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Kill Prairie Dogs or Be Prosecuted

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Kill Prairie Dogs or Be Prosecuted

[Ed. Note: For more images of prairie dogs, visit Animals in the Wild: Wildlife Photography by Jim Robertson.]

By Michael Mountain, Zoe: It's Our Nature
March 2012

The prairie dogs have to go.

prairie dog

That’s the word from Frederick, Colorado. This small town of 9,000 people has passed an ordinance that requires home and property owners to remove prairie dogs from their land. “Removing” them basically means killing them.

As part of the new relationship with prairie dogs, the city yesterday, March 5, launched its plan to kill two large colonies, and is bringing in an extermination company, Rocky Mountain Wildlife Services, to poison them. Home and property owners are encouraged to avail themselves of the services of this company.

Residents who fail to comply with the rule can be fined up to $1,000.

prairie dog

Prairie dogs are not only important for their own sakes; they are part of an intricate web of life in our grasslands. Nine different wildlife species depend on the existence and habitat of the prairie dogs for their own survival.

Con Slobodchikoff, PhD, who has been working with the communication and social behavior of prairie dogs, says that they have a complex communication system that borders on language. We e-mailed him about the situation in Frederick. He wrote back:

Prairie dogs are a key component of grassland ecosystems. A large number of vertebrate and invertebrate species depend to a greater or lesser extent on prairie dogs for food or for shelter.

The burrows that prairie dogs dig help water percolate into the ground, helping prairie plants obtain the nutrients that they need to grow and helping recharge underground aquifers.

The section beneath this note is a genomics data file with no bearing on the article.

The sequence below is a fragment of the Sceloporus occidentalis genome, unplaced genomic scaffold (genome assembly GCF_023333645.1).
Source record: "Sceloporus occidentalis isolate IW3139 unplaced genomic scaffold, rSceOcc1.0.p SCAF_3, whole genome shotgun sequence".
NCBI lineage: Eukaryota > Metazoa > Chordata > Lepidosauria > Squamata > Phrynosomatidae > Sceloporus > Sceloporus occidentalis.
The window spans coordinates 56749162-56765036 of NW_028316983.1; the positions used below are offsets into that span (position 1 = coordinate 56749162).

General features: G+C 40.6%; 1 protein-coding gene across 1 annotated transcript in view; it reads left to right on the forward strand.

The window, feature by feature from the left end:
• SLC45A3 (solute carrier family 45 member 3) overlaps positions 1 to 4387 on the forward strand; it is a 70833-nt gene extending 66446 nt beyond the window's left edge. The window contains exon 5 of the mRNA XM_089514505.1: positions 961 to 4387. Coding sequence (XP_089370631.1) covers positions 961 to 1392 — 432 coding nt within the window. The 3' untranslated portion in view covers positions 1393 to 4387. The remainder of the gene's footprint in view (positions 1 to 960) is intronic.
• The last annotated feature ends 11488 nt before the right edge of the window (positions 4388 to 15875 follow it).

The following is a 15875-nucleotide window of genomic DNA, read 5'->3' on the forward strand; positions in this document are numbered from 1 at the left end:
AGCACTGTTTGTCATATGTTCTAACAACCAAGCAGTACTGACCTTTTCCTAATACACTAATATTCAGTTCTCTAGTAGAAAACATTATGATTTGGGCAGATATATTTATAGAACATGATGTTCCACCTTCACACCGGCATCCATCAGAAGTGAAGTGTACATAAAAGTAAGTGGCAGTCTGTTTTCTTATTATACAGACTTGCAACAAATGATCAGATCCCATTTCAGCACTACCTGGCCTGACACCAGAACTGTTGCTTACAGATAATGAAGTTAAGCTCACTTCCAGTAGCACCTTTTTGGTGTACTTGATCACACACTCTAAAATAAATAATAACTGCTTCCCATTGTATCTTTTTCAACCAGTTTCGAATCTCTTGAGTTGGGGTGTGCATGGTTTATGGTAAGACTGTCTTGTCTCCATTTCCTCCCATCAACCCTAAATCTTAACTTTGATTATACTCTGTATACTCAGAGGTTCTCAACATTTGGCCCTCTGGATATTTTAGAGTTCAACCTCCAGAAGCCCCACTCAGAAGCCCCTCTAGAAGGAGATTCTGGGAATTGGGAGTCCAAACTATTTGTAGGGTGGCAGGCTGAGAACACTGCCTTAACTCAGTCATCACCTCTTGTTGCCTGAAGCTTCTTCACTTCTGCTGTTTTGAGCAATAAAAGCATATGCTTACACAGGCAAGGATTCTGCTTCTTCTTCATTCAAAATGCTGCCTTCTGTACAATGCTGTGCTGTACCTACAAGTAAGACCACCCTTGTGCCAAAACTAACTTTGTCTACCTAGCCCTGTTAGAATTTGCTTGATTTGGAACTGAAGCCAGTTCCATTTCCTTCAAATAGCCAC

These animals have the most sophisticated animal language that has been decoded so far, and they have a complex social system that mirrors our own. Like us, prairie dogs live in family groups and spend a considerable amount of time kissing each other.

But due to human activity, they are rapidly disappearing everywhere. We are now down to about 2 percent of the prairie dog numbers that existed only a hundred years ago.

If we can learn to live with prairie dogs instead of killing them, many animals and plants that depend on the activities of prairie dogs would benefit.

Dr. Slobodchikoff also notes that prairie dogs have different alarm calls for humans, coyotes, domestic dogs, and red-tailed hawks, and they can describe the size and shape of an individual predator. He calls their way of communicating the most sophisticated nonhuman animal language system that has been described to date.

Are these animals simply a “problem” that should be resolved by poisoning them? Is anyone who doesn’t want to kill them a scofflaw? Is this really how we want to relate to each other and to the animals who are our neighbors and a key part of our environment?

Already, the prairie dogs of North America are heading toward extinction. What on Earth has happened to a town like Frederick that it can even conceive of such a way of treating them?

Dr. Slobodchikoff has a series of videos about prairie dogs – each about eight minutes long. The first is about prairie dog language: http://www.zoenature.org/2012/03/kill-prairie-dogs-or-be-prosecuted/